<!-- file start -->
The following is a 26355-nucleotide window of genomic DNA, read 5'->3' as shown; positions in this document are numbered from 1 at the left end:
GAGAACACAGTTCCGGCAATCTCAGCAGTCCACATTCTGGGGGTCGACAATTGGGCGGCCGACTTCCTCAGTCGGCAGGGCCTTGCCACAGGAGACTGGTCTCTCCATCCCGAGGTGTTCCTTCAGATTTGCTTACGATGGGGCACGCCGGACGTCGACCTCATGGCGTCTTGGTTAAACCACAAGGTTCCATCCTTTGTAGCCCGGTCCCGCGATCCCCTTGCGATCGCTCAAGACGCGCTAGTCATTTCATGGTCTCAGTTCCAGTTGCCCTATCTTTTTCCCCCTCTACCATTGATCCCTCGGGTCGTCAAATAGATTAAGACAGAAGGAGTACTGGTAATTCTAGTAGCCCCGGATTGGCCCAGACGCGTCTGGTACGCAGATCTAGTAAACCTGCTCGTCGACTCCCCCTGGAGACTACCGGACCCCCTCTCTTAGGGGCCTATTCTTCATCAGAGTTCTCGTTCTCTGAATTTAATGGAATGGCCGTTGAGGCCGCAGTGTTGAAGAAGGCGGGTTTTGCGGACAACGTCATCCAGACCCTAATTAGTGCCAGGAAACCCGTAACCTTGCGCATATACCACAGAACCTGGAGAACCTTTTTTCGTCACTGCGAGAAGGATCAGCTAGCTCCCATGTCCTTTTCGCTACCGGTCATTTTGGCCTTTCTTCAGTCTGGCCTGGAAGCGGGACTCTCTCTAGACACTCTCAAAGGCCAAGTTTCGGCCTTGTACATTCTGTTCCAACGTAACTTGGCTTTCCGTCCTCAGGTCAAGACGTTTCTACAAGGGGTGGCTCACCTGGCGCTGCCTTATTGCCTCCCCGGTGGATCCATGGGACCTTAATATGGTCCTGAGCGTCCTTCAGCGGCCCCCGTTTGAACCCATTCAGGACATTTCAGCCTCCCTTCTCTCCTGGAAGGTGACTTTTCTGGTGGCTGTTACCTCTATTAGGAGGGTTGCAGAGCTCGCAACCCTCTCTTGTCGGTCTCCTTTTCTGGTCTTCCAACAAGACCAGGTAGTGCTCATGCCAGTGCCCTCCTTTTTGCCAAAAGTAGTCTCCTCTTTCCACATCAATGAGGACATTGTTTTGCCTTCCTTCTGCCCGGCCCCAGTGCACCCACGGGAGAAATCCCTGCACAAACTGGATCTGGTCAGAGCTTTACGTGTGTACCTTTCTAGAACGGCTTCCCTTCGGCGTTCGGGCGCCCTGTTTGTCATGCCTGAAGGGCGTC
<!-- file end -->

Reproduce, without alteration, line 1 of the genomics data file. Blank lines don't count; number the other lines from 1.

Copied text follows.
The following is a 26355-nucleotide window of genomic DNA, read 5'->3' as shown; positions in this document are numbered from 1 at the left end: